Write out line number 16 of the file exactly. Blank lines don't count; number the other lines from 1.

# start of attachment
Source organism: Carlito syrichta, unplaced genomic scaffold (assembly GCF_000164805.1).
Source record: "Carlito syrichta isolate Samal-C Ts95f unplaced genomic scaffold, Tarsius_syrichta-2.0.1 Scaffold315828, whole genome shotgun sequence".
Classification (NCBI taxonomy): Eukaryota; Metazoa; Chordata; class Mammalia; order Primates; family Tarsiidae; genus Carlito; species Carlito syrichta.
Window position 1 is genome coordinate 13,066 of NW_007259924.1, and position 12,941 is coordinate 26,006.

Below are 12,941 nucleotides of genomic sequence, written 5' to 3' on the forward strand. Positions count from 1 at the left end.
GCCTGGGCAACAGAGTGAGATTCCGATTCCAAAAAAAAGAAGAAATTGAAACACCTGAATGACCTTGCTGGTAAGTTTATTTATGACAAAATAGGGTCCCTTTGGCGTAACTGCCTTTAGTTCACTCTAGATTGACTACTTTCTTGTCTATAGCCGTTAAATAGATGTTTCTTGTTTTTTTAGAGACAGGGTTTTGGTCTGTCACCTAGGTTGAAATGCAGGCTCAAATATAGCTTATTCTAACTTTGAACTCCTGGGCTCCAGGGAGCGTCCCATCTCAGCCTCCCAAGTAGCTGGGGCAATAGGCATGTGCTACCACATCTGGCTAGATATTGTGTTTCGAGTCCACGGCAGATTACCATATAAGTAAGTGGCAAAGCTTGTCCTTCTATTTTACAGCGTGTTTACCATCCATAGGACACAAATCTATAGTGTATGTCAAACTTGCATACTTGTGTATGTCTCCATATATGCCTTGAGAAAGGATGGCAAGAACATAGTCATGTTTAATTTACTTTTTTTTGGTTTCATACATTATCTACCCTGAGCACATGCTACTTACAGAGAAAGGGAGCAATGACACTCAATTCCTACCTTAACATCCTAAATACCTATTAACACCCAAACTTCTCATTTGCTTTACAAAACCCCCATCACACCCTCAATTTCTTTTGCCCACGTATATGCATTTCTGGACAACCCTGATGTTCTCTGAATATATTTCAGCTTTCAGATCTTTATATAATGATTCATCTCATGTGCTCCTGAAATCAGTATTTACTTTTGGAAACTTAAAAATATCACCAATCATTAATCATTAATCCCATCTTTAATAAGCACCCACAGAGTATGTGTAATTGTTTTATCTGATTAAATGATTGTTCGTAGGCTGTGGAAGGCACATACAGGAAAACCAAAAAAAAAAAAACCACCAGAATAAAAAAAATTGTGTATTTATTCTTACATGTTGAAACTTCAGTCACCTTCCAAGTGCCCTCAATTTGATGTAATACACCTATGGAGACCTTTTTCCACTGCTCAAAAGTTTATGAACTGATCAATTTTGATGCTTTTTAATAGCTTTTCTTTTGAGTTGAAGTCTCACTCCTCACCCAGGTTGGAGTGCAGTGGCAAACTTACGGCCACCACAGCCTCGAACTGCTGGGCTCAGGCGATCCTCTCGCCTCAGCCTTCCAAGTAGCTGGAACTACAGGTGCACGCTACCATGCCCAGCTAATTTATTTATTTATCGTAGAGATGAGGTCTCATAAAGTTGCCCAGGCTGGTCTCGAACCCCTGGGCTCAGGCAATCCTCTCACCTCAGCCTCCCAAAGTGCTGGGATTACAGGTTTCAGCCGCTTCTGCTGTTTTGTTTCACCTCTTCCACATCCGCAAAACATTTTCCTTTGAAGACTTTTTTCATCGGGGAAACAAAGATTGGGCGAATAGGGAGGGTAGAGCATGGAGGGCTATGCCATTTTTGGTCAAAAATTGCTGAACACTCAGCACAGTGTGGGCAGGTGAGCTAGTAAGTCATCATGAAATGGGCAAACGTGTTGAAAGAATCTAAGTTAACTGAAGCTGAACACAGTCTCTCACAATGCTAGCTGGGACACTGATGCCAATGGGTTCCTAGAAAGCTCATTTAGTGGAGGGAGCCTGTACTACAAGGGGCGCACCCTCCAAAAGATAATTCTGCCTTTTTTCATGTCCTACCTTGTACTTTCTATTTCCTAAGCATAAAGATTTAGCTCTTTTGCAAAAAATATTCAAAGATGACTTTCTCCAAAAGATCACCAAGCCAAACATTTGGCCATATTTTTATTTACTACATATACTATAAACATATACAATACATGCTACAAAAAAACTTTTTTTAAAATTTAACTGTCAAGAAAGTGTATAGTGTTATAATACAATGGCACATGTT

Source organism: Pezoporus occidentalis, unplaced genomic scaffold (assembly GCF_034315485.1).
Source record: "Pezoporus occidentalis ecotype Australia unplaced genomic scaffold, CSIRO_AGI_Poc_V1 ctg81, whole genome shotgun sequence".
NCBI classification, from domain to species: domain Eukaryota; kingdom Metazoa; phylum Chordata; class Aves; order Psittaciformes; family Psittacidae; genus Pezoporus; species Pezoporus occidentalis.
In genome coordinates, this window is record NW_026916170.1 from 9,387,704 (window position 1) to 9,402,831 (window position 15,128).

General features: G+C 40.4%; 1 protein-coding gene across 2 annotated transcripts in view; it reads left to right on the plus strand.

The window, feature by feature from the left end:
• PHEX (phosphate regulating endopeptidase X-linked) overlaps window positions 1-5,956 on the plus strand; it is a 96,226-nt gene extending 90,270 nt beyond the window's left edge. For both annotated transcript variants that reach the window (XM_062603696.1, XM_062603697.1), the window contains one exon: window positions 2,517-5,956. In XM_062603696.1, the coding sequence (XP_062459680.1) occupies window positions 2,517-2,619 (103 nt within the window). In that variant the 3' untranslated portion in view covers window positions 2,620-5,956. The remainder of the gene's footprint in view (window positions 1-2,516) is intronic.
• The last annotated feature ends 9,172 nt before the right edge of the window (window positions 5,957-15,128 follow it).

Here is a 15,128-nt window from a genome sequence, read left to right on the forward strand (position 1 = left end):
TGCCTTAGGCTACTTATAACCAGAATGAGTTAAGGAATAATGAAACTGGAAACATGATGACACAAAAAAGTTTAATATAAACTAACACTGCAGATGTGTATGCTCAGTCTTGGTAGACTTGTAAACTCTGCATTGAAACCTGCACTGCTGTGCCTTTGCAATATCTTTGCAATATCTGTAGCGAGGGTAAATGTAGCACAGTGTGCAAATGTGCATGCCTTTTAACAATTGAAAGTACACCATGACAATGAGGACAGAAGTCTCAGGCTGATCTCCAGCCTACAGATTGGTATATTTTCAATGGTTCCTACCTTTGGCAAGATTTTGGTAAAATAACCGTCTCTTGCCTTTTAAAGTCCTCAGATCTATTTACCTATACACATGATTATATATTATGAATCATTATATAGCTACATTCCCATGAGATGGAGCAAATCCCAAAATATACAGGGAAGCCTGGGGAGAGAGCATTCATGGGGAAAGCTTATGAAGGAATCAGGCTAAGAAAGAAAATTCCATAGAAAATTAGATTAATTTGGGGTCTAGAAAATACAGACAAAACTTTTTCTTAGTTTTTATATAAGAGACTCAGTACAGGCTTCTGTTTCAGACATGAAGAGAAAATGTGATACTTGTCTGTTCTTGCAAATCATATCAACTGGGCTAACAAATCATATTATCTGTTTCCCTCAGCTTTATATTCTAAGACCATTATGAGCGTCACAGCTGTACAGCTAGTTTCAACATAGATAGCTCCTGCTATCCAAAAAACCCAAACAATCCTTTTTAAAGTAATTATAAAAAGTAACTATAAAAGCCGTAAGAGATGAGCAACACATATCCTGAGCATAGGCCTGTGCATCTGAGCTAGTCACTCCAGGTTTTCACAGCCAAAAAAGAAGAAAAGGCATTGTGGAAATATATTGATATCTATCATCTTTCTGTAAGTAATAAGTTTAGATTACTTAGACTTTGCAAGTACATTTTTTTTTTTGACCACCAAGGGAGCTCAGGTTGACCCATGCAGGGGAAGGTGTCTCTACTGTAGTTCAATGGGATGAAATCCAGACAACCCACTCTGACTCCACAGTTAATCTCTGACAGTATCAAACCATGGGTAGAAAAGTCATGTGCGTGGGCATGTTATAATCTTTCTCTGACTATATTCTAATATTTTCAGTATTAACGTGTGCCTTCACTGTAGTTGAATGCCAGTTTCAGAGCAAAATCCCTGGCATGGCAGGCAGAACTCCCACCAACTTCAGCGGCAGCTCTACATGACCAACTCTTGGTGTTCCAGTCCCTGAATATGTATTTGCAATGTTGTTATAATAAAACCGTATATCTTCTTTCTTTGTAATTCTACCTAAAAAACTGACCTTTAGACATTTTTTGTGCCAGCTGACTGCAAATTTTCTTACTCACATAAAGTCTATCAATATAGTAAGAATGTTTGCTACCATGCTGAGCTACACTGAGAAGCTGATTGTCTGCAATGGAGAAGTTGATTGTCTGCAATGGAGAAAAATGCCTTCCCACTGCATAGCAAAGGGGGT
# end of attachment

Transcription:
TGCCTTAGGCTACTTATAACCAGAATGAGTTAAGGAATAATGAAACTGGAAACATGATGACACAAAAAAGTTTAATATAAACTAACACTGCAGATGTGTATGCTCAGTCTTGGTAGACTTGTAAACTCTGCATTGAAACCTGCACTGCTGTGCCTTTGCAATATCTTTGCAATATCTGTAGCGAGGGTAAATGTAGCACAGTGTGCAAATGTGCATGCCTTTTAACAATTGAAAGTACACCATGACAATGAGGACAGAAGTCTCAGGCTGATCTCCAGCCTACAGATTGGTATATTTTCAATGGTTCCTACCTTTGGCAAGATTTTGGTAAAATAACCGTCTCTTGCCTTTTAAAGTCCTCAGATCTATTTACCTATACACATGATTATATATTATGAATCATTATATAGCTACATTCCCATGAGATGGAGCAAATCCCAAAATATACAGGGAAGCCTGGGGAGAGAGCATTCATGGGGAAAGCTTATGAAGGAATCAGGCTAAGAAAGAAAATTCCATAGAAAATTAGATTAATTTGGGGTCTAGAAAATACAGACAAAACTTTTTCTTAGTTTTTATATAAGAGACTCAGTACAGGCTTCTGTTTCAGACATGAAGAGAAAATGTGATACTTGTCTGTTCTTGCAAATCATATCAACTGGGCTAACAAATCATATTATCTGTTTCCCTCAGCTTTATATTCTAAGACCATTATGAGCGTCACAGCTGTACAGCTAGTTTCAACATAGATAGCTCCTGCTATCCAAAAAACCCAAACAATCCTTTTTAAAGTAATTATAAAAAGTAACTATAAAAGCCGTAAGAGATGAGCAACACATATCCTGAGCATAGGCCTGTGCATCTGAGCTAGTCACTCCAGGTTTTCACAGCCAAAAAAGAAGAAAAGGCATTGTGGAAATATATTGATATCTATCATCTTTCTGTAAGTAATAAGTTTAGATTACTTAGACTTTGCAAGTACATTTTTTTTTTTGACCACCAAGGGAGCTCAGGTTGACCCATGCAGGGGAAGGTGTCTCTACTGTAGTTCAATGGGATGAAATCCAGACAACCCACTCTGACTCCACAGTTAATCTCTGACAGTATCAAACCATGGGTAGAAAAGTCATGTGCGTGGGCATGTTATAATCTTTCTCTGACTATATTCTAATATTTTCAGTATTAACGTGTGCCTTCACTGTAGTTGAATGCCAGTTTCAGAGCAAAATCCCTGGCATGGCAGGCAGAACTCCCACCAACTTCAGCGGCAGCTCTACATGACCAACTCTTGGTGTTCCAGTCCCTGAATATGTATTTGCAATGTTGTTATAATAAAACCGTATATCTTCTTTCTTTGTAATTCTACCTAAAAAACTGACCTTTAGACATTTTTTGTGCCAGCTGACTGCAAATTTTCTTACTCACATAAAGTCTATCAATATAGTAAGAATGTTTGCTACCATGCTGAGCTACACTGAGAAGCTGATTGTCTGCAATGGAGAAGTTGATTGTCTGCAATGGAGAAAAATGCCTTCCCACTGCATAGCAAAGGGGGT